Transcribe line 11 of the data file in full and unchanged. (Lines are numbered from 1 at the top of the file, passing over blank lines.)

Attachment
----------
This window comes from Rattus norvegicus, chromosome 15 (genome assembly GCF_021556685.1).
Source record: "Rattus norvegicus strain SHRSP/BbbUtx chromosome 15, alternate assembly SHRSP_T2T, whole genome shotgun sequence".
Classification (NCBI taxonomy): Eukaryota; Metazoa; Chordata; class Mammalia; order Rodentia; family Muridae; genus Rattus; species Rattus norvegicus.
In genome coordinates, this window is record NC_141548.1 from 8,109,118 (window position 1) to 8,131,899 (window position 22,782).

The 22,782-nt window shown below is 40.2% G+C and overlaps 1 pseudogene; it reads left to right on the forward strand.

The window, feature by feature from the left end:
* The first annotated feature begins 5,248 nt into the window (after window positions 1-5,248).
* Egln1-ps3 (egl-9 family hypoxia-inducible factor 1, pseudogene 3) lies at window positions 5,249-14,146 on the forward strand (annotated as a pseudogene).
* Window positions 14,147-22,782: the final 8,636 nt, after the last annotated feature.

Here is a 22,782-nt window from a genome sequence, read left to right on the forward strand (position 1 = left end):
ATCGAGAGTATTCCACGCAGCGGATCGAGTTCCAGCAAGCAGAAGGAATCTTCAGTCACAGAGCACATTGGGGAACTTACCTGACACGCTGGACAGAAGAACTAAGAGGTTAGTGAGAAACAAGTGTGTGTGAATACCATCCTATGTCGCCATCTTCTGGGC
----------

ATCGAGAGTATTCCACGCAGCGGATCGAGTTCCAGCAAGCAGAAGGAATCTTCAGTCACAGAGCACATTGGGGAACTTACCTGACACGCTGGACAGAAGAACTAAGAGGTTAGTGAGAAACAAGTGTGTGTGAATACCATCCTATGTCGCCATCTTCTGGGC